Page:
The latest on books and the arts

RSS

More dynamite: Naomi Klein photographed for the New Statesman, October 2014. Photo: Kalpesh Lathigra
Naomi Klein: “I view free-market ideology as a cover story for greed”
By Sophie McBain - 24 October 17:39

The Canadian author and social activist on parenthood, people power and why climate change could be the ultimate opportunity for the left.

Lovecraft peopled his mythical realms with slippery, palpitating cretaures to escape a worse prospect – a human world. Illustration by Sean Phillips
John Gray on the moral universe of H P Lovecraft
By John Gray - 24 October 17:01

John Gray explores the philosophy of horror created by American writer H P Lovecraft.

Chloe Grace Moretz and Keira Knightley in action.
Introducing the Woman-Child: the continuing death of adulthood in American culture
By Lisa Schwarzbaum - 24 October 14:58

The cinema of amusing male arrested development has been a familiar subgenre for some time, but recent releases demonstrate that there’s gold to be found in femme floundering.

Photo: James Cridland/Flickr
The Berries
By Kathleen Jamie - 24 October 11:55

A new poem by Kathleen Jamie. 

Only in dreams: a panel from Charles Burns's dazzling graphic novel Sugar Skull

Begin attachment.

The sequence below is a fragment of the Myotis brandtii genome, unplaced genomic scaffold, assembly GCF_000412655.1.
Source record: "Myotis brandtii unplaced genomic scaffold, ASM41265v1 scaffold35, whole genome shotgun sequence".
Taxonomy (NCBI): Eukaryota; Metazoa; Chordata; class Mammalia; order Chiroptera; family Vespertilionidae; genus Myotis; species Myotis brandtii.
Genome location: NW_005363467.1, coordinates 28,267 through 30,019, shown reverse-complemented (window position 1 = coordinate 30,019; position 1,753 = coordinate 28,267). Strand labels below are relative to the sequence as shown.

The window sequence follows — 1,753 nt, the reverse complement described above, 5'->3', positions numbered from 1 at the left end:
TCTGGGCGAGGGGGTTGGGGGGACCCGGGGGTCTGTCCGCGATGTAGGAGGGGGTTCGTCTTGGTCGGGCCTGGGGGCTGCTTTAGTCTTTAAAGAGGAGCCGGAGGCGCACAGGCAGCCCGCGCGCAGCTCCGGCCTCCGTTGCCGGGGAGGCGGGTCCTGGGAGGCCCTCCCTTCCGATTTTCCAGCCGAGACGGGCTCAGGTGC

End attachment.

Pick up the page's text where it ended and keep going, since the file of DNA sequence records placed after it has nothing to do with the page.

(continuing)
Fevers and mirrors: the surreal graphic novels of Charles Burns
By Neel Mukherjee - 24 October 11:44

Green, one-eyed men, a chubby, disfigured dwarf, writhing worms with humanoid faces, aborted foetuses and vast, white eggs with red jigsaw patterns on them.

"Lonely House, Fetherd". Photo: Anna & Michal/Flickr
Sweet nothings: Colm Tóibín’s study of domestic grief
By Frances Wilson - 24 October 11:42

Nora Webster is the tale of a woman inside a house. It’s a small house in a small town in Ireland, in the late 1960s and Nora, recently widowed, lives here with her two teenage sons and her daughters who, like the house, are semi-detached.

Into the woods: branches piled up on a hide in Hesse, one of Germany's most heavily forested regions. Photo: Jan Stradtmann
Peace to the forest, a place of ways unknown
By John Burnside - 24 October 11:27

The forest was where a traveller could become lost for ever and lose his rational bearings, as in the Arthurian tale of the Forest of Beguilement, a place, as Spenser puts it, full of “wayes unknowne”.

He's a lumberjack... A man in Ukraine goes to chop wood. Photo: Getty